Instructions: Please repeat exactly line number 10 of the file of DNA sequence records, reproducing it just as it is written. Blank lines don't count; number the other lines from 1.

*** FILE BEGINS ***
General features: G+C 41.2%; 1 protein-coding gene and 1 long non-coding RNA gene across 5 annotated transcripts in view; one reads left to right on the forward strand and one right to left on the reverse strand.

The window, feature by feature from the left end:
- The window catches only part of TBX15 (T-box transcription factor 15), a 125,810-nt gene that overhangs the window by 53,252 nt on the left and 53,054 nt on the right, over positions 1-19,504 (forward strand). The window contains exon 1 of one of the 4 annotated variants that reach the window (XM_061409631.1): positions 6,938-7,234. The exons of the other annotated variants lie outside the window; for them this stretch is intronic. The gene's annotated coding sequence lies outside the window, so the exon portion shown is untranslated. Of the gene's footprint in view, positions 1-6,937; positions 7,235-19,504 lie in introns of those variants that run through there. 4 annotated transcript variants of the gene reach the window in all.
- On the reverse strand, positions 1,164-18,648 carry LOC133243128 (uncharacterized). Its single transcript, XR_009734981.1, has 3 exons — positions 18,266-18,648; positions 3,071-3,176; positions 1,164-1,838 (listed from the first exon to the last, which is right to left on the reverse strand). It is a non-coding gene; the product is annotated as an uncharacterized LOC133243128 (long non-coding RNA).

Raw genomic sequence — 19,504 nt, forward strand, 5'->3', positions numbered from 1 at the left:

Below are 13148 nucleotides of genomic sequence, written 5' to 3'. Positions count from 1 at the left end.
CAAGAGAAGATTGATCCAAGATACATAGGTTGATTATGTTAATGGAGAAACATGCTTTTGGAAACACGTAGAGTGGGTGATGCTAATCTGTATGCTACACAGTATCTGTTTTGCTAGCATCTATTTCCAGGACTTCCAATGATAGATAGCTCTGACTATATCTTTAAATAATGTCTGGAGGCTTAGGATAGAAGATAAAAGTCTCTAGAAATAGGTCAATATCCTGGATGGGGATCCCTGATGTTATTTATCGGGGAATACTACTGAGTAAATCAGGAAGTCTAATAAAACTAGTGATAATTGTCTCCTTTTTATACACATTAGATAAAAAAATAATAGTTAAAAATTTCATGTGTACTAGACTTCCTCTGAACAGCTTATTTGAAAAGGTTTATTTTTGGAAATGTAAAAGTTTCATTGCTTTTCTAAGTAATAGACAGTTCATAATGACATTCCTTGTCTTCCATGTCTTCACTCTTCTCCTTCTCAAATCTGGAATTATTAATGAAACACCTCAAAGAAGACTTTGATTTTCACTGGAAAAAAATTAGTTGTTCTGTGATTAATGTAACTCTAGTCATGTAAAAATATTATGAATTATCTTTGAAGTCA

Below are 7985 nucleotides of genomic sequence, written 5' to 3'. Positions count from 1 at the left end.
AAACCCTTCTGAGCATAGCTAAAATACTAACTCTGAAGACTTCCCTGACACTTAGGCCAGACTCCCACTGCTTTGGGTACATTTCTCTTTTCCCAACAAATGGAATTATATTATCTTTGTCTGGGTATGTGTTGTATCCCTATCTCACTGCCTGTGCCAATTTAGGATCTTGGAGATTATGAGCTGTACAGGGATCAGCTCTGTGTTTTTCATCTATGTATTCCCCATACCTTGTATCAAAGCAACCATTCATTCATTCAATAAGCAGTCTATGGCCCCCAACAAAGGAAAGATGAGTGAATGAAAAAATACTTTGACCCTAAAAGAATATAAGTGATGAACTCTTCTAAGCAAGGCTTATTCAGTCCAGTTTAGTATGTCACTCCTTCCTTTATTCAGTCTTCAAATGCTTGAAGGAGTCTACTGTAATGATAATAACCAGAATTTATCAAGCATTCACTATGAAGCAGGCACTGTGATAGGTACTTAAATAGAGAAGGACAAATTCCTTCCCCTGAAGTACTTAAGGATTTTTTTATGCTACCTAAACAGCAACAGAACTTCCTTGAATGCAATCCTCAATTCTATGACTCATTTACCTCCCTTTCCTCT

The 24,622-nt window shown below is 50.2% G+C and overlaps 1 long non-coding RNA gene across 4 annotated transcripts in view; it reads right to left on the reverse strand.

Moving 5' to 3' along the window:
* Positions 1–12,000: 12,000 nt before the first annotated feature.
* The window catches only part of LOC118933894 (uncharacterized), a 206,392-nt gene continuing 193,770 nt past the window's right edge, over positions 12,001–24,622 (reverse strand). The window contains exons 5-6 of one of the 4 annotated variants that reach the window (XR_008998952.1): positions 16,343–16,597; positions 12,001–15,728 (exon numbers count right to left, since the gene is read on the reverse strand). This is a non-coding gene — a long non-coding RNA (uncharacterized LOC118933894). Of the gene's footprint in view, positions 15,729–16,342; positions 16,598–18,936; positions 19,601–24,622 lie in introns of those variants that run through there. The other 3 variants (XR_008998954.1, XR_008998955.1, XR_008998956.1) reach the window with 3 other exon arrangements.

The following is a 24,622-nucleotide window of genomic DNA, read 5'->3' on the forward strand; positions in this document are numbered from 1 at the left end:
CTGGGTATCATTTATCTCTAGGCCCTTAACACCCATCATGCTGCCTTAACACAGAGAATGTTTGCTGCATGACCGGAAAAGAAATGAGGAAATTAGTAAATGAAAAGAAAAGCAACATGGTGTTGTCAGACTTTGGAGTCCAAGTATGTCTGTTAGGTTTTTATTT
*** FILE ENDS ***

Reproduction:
The 24,622-nt window shown below is 50.2% G+C and overlaps 1 long non-coding RNA gene across 4 annotated transcripts in view; it reads right to left on the reverse strand.